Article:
Bijan Namdar Zanganeh, Iran’s petroleum minister, second left, speaks to reporters ahead of the 176th Organization Of Petroleum Exporting Countries (OPEC) meeting in Vienna, Austria, on Monday, July 1, 2019.
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Saudi Arabia, Russia and their oil-producing allies are considering a range of options to maintain stability in the oil market just weeks ahead of a critical December meeting.
The so-called OPEC+ group struck another deal late last year to cut oil output by 1.2 million barrels per day (bpd) to support prices. The agreement runs until March 2020, and the producers are due to meet in Vienna to review the terms of the policy on December 5-6.
“The house view is that the meeting is likely to reaffirm the group’s commitments to the cut that is already in place,” Peter Lee, senior oil and gas analyst at Fitch Solutions, told CNBC’s “Capital Connection” Thursday.
“The current deal will remain in place until the end of Q1 (the first quarter) next year, and we see scope for the deal to be extended until the end of next year,” Lee added.
Saudi Arabia to pressure laggards?
Analysts believe that OPEC kingpin Saudi Arabia is likely pressuring laggard members, such as Iraq and Nigeria, to improve their own compliance in order to bolster crude prices ahead of the long-awaited Saudi Aramco initial public offering (IPO).
“According to delegates across the group, they will be pushing for better adherence to the current production cut agreement,” analysts at ANZ Bank said in a research note on Thursday.
But the need for deeper production cuts remains uncertain, given the slew of major events leading up to the December 5-6 Vienna meetings that could complicate the decision-making process.
On December 3-4, President Donald Trump and Chinese President Xi Jinping may come face-to-face at the NATO Heads of State and Government meeting in London. While the meeting and the location are not yet confirmed, a resolution to the trade war may prove to be a catalyst for oil prices and likely reduce the need for OPEC+ to act.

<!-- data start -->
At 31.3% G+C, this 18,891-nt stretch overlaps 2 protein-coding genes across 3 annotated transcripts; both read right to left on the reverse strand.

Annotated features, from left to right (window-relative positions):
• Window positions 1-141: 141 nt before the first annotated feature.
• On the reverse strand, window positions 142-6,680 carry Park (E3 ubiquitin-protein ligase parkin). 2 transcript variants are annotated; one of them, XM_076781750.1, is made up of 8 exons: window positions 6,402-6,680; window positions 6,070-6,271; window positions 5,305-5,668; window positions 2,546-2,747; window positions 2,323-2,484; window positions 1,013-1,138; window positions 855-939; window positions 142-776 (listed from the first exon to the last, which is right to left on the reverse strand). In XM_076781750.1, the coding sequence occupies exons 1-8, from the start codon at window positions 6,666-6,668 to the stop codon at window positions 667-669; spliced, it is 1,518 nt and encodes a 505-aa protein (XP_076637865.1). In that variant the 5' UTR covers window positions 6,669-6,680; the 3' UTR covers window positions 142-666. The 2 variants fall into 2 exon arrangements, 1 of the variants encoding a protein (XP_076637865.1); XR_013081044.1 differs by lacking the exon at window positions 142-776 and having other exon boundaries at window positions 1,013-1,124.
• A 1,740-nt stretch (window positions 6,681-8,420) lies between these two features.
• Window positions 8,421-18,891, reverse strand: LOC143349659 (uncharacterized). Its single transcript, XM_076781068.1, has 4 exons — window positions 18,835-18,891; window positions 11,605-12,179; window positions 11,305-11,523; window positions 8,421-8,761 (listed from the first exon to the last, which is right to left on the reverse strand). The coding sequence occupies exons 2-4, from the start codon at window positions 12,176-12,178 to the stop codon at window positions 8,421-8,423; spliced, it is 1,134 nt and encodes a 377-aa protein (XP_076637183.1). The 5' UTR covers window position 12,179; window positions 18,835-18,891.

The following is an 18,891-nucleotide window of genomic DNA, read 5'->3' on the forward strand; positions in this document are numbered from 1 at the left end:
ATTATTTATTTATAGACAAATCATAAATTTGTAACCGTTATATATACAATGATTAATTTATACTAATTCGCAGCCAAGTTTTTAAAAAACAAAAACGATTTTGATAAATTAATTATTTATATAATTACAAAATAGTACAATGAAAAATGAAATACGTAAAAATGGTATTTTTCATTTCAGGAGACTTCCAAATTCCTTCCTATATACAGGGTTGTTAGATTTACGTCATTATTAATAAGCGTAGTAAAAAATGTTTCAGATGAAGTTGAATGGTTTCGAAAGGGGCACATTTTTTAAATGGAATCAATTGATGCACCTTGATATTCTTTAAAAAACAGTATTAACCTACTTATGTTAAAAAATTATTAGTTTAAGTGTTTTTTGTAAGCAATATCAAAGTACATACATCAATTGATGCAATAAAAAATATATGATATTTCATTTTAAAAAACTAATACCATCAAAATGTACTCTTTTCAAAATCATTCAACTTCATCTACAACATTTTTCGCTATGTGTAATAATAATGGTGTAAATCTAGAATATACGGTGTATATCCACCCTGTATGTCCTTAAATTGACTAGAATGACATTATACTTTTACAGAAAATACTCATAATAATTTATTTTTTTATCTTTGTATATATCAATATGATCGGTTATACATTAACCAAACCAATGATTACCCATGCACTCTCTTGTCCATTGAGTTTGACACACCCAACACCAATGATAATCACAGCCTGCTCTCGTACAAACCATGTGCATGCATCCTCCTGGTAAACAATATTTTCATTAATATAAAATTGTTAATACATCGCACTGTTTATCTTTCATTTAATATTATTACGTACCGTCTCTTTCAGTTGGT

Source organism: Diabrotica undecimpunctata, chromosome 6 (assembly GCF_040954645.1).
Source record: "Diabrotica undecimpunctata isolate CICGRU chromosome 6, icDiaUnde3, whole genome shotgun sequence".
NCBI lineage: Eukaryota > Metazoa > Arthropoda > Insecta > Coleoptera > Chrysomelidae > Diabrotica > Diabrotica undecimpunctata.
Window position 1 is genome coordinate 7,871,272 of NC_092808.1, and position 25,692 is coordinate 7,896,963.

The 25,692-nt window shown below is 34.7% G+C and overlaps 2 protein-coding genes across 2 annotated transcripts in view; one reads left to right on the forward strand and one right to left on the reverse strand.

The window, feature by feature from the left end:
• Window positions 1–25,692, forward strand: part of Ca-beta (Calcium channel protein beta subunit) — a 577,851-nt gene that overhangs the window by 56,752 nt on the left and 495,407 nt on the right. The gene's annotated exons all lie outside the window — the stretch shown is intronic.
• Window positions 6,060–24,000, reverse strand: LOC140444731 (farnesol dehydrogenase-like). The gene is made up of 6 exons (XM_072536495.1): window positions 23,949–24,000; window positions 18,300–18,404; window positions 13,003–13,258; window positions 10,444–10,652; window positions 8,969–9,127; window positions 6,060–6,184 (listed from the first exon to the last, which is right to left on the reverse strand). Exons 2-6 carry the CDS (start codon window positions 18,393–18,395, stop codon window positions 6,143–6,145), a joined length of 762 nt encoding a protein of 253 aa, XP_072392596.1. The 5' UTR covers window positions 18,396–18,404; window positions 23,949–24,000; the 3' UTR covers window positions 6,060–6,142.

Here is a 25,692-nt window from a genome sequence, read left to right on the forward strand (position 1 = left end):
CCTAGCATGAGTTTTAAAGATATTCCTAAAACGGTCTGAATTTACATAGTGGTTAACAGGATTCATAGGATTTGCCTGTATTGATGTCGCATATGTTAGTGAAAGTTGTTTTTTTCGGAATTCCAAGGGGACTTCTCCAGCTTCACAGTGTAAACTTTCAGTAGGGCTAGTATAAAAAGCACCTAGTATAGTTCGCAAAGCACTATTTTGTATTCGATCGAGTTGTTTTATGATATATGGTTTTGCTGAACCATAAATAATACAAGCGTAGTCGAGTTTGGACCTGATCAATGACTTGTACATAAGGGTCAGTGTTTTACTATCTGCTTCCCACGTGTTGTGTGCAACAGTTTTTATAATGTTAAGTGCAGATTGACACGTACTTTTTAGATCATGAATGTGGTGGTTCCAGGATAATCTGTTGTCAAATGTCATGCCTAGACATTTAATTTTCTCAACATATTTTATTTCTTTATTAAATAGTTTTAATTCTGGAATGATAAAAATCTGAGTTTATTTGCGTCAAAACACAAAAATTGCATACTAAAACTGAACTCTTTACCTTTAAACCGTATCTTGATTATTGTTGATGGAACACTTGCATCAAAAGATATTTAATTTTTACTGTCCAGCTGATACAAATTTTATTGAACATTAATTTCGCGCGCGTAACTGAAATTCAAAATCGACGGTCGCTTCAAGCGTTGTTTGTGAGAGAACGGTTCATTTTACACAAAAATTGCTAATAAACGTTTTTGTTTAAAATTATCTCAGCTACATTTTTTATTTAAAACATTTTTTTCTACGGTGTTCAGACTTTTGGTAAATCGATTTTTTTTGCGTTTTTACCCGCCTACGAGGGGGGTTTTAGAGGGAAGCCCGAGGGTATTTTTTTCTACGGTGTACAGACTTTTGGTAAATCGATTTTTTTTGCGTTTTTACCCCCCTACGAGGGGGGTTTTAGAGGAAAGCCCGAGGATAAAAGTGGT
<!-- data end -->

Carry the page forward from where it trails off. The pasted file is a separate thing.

Aramco IPO in December
Meanwhile, Aramco is reportedly planning to release its IPO pricing on December 4 — just one day ahead of the Vienna meetings. Clarity on the pricing could also influence the producer group’s decisions.
“It makes sense for people to argue that because of the IPO and other reasons, they will push for deeper cuts. I’m not buying into that straight away,” Vandana Hari, founder of Vanda Insights, told CNBC’s “Squawk Box Asia.”
“Russia has become far more dovish, and we’ve seen that clearly since the end of last year. If prices remain supported around current levels and there is no danger of them continuing to tumble below, I think overall especially with regards to Russia, the argument will be far more difficult for the Saudis to make for deeper cuts,” she added.
Others analysts disagree.
“There appears (to be) an increasing likelihood that Saudi Arabia, along with other core OPEC+ members, the UAE, Kuwait and Iraq, might need to contemplate deepening the magnitude of cuts in the upcoming OPEC+ meeting in Vienna between 5-6 December, even if Russia refrains from cooperating,” said Ehsan Khoman, head of MENA research and strategy at MUFG.
Saudi Arabia, a major producer and de facto leader of OPEC, has considerable influence within the producer group. It may also consider shouldering more of the production cuts alone, analysts believe.
“Saudi certainly has the will and capability within its scope to lower production if need be,” Lee said.
“It remains to be seen how far Saudi Arabia is willing to go in terms of supporting the market, but as things stand right now, we are not factoring in a deeper OPEC cut that will be coming into play next year,” Lee said.
Despite the success of the multi-country agreement, sentiment in the oil market has remained weak. Brent crude on Thursday was trading around the $62 a barrel, down from a 2019 high near $75 in April.